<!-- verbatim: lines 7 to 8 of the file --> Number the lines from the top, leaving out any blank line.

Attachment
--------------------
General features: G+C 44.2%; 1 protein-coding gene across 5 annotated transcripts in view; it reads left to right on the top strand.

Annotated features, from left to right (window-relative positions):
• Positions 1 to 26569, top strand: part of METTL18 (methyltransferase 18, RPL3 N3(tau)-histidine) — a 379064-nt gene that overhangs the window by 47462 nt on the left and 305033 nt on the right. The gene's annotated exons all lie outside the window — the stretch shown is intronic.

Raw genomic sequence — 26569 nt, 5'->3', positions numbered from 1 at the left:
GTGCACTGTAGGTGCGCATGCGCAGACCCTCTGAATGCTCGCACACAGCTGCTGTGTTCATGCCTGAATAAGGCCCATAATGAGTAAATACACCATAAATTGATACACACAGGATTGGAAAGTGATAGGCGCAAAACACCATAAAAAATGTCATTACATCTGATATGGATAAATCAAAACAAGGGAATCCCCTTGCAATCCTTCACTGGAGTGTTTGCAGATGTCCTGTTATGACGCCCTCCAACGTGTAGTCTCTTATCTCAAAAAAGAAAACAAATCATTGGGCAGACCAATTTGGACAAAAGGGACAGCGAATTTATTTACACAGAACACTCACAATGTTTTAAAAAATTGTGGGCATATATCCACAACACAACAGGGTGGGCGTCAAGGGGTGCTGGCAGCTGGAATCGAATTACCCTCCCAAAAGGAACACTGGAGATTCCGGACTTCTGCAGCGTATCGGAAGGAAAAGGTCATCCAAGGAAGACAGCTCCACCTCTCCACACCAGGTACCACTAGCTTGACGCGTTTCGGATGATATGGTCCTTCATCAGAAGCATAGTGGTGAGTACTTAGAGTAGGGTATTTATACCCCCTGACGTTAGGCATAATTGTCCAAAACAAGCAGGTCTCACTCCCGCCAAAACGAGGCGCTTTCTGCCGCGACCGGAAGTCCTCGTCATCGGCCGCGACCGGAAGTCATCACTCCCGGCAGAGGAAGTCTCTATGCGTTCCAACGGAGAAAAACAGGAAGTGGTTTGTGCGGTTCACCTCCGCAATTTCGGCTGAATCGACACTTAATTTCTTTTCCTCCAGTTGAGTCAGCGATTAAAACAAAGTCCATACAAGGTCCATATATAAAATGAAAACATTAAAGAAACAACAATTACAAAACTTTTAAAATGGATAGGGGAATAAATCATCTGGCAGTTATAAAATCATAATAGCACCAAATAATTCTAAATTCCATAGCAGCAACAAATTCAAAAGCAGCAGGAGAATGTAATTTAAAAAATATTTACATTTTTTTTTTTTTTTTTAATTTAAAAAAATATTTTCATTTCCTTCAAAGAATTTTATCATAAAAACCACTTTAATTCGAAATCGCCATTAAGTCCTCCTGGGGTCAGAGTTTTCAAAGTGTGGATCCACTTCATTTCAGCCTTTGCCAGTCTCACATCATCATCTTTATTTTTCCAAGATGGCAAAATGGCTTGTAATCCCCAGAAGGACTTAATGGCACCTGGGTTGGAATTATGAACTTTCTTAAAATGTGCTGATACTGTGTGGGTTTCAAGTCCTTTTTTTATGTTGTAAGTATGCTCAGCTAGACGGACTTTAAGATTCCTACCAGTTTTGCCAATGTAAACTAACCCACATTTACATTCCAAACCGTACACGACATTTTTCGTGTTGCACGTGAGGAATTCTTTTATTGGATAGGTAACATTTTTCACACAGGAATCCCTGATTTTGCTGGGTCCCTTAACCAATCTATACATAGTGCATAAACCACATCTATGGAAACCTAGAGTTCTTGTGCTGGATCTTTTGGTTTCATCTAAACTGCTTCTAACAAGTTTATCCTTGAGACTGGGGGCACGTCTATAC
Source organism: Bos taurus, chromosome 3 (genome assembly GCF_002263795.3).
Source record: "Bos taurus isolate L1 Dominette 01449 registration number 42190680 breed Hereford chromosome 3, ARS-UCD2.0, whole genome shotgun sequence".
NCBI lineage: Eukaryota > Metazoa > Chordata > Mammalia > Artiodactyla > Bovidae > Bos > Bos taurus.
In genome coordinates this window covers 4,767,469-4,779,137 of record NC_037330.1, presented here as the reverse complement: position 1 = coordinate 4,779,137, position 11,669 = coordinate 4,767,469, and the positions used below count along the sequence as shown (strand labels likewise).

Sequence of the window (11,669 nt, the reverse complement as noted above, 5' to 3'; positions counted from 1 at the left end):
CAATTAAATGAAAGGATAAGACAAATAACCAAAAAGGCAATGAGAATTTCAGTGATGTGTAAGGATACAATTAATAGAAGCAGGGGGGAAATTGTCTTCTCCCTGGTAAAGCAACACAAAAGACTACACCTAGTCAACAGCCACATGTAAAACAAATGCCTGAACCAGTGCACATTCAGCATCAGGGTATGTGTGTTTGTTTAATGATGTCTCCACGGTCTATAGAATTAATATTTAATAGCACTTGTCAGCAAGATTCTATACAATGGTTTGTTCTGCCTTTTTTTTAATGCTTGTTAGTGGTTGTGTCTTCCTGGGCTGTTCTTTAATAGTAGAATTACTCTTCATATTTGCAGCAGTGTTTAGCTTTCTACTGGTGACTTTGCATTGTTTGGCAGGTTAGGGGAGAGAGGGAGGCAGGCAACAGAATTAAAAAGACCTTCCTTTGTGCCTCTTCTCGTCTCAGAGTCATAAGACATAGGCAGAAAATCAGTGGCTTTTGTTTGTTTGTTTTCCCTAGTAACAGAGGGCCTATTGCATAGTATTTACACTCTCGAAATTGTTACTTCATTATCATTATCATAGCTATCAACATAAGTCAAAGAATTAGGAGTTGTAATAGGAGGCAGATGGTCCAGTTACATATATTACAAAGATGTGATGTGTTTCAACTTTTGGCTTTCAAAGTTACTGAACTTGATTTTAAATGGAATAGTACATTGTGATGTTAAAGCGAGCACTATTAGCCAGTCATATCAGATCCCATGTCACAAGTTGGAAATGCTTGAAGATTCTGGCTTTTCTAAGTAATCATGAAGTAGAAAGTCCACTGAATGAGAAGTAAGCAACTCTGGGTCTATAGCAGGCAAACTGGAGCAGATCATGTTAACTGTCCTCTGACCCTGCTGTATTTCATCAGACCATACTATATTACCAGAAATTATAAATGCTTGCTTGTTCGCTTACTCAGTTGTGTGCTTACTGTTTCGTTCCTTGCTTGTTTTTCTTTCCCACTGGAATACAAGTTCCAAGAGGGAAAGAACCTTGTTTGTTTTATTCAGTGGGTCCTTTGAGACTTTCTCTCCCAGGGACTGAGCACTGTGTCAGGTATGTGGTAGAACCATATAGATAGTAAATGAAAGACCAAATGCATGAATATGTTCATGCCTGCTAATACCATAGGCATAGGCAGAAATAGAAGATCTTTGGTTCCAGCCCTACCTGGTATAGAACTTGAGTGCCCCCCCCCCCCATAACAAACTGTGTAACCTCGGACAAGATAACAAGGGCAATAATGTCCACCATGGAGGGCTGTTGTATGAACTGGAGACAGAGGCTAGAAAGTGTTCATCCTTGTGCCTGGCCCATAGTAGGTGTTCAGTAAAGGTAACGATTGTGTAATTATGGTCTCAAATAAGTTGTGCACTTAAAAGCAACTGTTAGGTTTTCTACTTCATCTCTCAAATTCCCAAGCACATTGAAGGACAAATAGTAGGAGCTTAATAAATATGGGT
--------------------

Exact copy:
Source record: "Bos taurus isolate L1 Dominette 01449 registration number 42190680 breed Hereford chromosome 3, ARS-UCD2.0, whole genome shotgun sequence".
NCBI lineage: Eukaryota > Metazoa > Chordata > Mammalia > Artiodactyla > Bovidae > Bos > Bos taurus.